Perhaps the flaunting of his bleeding heart makes Reeve feel better. Far more importantly, though, this scene reveals a great deal about the BBC and about the liberal conscience in general. The clear implication – the whole thrust of this little bit of reportage – is that these migrants are lovely lovely people and we should take them in, all of them. Universal brotherhood, right?
But this is where the deluded utopian idealism of the BBC crashes into brute reality. Because how can Christian Europe possibly cope with the arrival of millions of semi-literate migrants from an alien Muslim culture? Quite simply, we can’t. As the historian Niall Ferguson recently pointed out in The Sunday Times, this is how civilisations end. But the BBC doesn’t seem to care about that. What matters is having the right politically-correct view of refugees or migrants or whatever they are … even if this view is patently idiotic.
Indeed, in a comic conclusion to the scene on Lesbos, and as though events are attempting to suggest to Reeve that his right-on view of the loveability of migrants might be in need of adjustment, Reeve comes close to being roughed up by the husband, brother or cousin (his identity is not clear) of a Muslim woman and her child whom he spots walking along the road in the midday heat and to whom he most kindly and generously offers a lift. The lesson is lost on him, however.
Reeve now takes himself off to Crete, where he has fun zooming over the mountains in a sort of flying tricycle – which, I am beginning to think, is the style of television he’s best suited to. Now in the rugged interior, our intrepid presenter meets up with a gun-toting Greek Orthodox priest, who tells us that the EU is the Nazi régime in new guise, and says that if anyone tries to take over his country, he is ready. Good for him! At least someone around here has got balls! But one cannot help wondering what treatment Reeve’s new migrant friends would get at the hands of this man and his hardy shepherd companions, all armed to the teeth.
Next it’s off to Athens, where Reeve goes to a suburb in which every wall is covered in outsized graffiti, and which, he tells us, is the centre of the anarchic movement, its ranks swollen by widespread unemployment. Does Reeve now crank up his infuriating mockney accent a notch? I’m not sure. But I do receive the impression that he thinks this is all very edgy and that he, like, so so gets what it’s all about … until a real-live anarchist appears and threatens to beat him up if he doesn’t put his camera away. So Reeve retreats, puzzled by this uncomradely reception; whilst I can’t help reflecting that once again, events seem to be trying to teach him a lesson to which he is impervious.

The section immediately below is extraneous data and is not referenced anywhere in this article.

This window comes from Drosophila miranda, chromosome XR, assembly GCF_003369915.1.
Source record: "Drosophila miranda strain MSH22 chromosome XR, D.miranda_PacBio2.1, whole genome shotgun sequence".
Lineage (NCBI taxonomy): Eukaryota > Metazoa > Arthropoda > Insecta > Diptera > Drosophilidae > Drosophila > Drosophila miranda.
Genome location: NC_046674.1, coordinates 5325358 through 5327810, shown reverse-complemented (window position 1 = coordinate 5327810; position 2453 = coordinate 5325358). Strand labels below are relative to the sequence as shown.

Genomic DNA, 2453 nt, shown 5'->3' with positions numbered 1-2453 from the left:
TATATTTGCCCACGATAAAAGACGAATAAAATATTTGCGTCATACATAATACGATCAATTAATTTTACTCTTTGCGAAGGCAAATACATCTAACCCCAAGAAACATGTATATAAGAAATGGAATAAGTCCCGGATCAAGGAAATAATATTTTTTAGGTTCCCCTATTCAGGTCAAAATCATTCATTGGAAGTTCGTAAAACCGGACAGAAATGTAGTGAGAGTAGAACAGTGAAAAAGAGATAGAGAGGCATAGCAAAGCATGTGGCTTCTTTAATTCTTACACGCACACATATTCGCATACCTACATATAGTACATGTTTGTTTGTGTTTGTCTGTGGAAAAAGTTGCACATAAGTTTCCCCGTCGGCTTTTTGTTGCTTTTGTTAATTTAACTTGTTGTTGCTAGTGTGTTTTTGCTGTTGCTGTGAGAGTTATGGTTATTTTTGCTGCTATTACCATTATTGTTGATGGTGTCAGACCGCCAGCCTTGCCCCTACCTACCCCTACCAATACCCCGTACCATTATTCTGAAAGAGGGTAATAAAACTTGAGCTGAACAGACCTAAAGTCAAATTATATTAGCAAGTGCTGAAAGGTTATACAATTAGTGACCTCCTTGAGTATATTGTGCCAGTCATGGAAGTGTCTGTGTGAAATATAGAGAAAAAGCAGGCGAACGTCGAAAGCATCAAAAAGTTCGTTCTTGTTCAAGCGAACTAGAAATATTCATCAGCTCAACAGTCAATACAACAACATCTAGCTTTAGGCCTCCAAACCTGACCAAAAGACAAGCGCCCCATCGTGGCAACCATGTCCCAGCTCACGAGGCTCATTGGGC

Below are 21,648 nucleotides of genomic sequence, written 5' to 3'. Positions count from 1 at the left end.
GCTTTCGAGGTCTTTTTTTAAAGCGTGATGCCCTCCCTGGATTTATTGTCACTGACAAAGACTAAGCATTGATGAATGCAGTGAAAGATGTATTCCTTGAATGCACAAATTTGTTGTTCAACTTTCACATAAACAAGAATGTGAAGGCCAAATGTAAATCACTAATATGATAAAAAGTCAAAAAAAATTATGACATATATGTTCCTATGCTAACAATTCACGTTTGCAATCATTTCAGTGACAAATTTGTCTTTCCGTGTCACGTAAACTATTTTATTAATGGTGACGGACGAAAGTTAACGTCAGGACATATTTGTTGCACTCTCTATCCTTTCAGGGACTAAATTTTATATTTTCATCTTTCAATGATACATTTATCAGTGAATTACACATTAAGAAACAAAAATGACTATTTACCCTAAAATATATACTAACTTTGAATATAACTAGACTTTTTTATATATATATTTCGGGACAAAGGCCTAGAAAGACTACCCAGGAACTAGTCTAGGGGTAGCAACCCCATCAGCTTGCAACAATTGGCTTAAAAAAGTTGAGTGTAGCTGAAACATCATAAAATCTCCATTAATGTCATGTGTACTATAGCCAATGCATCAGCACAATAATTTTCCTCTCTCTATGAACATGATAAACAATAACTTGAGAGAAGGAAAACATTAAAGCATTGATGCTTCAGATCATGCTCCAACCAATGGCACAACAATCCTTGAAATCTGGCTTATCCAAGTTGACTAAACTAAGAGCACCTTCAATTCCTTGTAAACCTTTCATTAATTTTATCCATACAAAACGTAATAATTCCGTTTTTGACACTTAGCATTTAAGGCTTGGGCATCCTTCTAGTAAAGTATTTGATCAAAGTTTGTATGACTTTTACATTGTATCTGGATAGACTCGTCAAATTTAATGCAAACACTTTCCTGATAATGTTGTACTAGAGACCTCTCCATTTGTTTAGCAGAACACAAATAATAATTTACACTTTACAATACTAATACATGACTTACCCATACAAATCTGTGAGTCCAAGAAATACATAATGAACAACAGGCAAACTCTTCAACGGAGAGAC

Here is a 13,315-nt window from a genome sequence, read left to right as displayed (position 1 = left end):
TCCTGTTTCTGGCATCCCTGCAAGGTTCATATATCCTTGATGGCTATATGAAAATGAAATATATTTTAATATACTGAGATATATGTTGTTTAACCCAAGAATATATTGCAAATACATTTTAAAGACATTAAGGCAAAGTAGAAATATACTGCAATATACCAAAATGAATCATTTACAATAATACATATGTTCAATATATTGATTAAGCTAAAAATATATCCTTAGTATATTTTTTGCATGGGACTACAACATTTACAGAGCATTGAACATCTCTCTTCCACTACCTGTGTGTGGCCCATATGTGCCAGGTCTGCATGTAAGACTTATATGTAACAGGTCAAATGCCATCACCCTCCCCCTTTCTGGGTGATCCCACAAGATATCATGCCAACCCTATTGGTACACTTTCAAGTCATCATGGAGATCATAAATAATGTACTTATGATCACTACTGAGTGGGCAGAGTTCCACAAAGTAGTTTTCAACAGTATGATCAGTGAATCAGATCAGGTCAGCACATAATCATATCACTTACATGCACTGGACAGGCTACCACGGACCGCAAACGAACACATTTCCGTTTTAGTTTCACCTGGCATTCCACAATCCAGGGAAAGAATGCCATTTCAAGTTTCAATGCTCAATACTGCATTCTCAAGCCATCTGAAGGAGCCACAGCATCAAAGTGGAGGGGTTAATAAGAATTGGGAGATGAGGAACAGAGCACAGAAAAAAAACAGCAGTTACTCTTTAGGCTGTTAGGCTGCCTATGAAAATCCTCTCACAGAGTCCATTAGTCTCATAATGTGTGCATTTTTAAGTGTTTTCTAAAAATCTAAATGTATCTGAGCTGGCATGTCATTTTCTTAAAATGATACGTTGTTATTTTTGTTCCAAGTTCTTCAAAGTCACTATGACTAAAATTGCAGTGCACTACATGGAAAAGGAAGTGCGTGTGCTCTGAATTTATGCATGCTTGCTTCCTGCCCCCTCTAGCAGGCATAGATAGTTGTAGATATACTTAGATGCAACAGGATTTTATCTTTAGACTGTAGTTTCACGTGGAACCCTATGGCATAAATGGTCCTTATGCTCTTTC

Still in Athens, Reeve now takes us to a rubbish dump that is apparently the biggest in Europe, and here, on this mountain of refuse not so very far from a more famous mount across the waters in Galilee, he delivers a sermon about how fully 80% of all waste in Greece goes straight into rubbish tips, unsorted. The fact that Reeve offers us a rare statistic suggests that this is something that really, really matters. But if he were a little less preachy, would he not reflect that however much one might wish it were otherwise, recycling is mainly a concern of the prosperous and Protestant north? And would he not also reflect that at this particular moment, with their country in ruins, the Greeks have more pressing matters to attend to? It seems that no such caveats enter his mind.
Eloquent though he is on the topic of the recycling of refuse, Reeve is less well prepared when it comes to addressing a mess of a bigger, more complicated nature, and one that concerns the Greeks a great deal more … that is to say: how, exactly, did the whole country end up on the rubbish tip? And how are they to get off it? But that would involve hard analysis and proper research, which I am beginning to think are not really our schoolboy reporter’s strong points. So yes, he reminds us of the familiar fact that the dire state in which Greece now finds itself is largely the result of massive overspending. But there is nothing on the size of the national debt; nothing on the budget deficit; nothing on the bailout terms and what they mean for the Greeks; no meetings with authoritative figures such as politicians, academics or historians; not even the sketchiest attempt, in other words, to give us a basic understanding of the big picture.